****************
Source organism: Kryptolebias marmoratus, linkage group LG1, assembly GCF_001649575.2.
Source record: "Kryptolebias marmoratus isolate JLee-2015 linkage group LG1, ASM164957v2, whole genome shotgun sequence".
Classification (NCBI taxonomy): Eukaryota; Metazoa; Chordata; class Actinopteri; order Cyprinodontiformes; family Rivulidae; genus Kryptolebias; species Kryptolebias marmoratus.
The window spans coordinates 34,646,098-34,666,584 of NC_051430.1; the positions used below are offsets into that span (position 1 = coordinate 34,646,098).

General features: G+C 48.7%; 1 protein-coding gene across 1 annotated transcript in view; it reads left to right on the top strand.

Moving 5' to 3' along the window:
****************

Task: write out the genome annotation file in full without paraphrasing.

Source organism: Kryptolebias marmoratus, linkage group LG1, assembly GCF_001649575.2.
Source record: "Kryptolebias marmoratus isolate JLee-2015 linkage group LG1, ASM164957v2, whole genome shotgun sequence".
Classification (NCBI taxonomy): Eukaryota; Metazoa; Chordata; class Actinopteri; order Cyprinodontiformes; family Rivulidae; genus Kryptolebias; species Kryptolebias marmoratus.
The window spans coordinates 34,646,098-34,666,584 of NC_051430.1; the positions used below are offsets into that span (position 1 = coordinate 34,646,098).

General features: G+C 48.7%; 1 protein-coding gene across 1 annotated transcript in view; it reads left to right on the top strand.

Moving 5' to 3' along the window: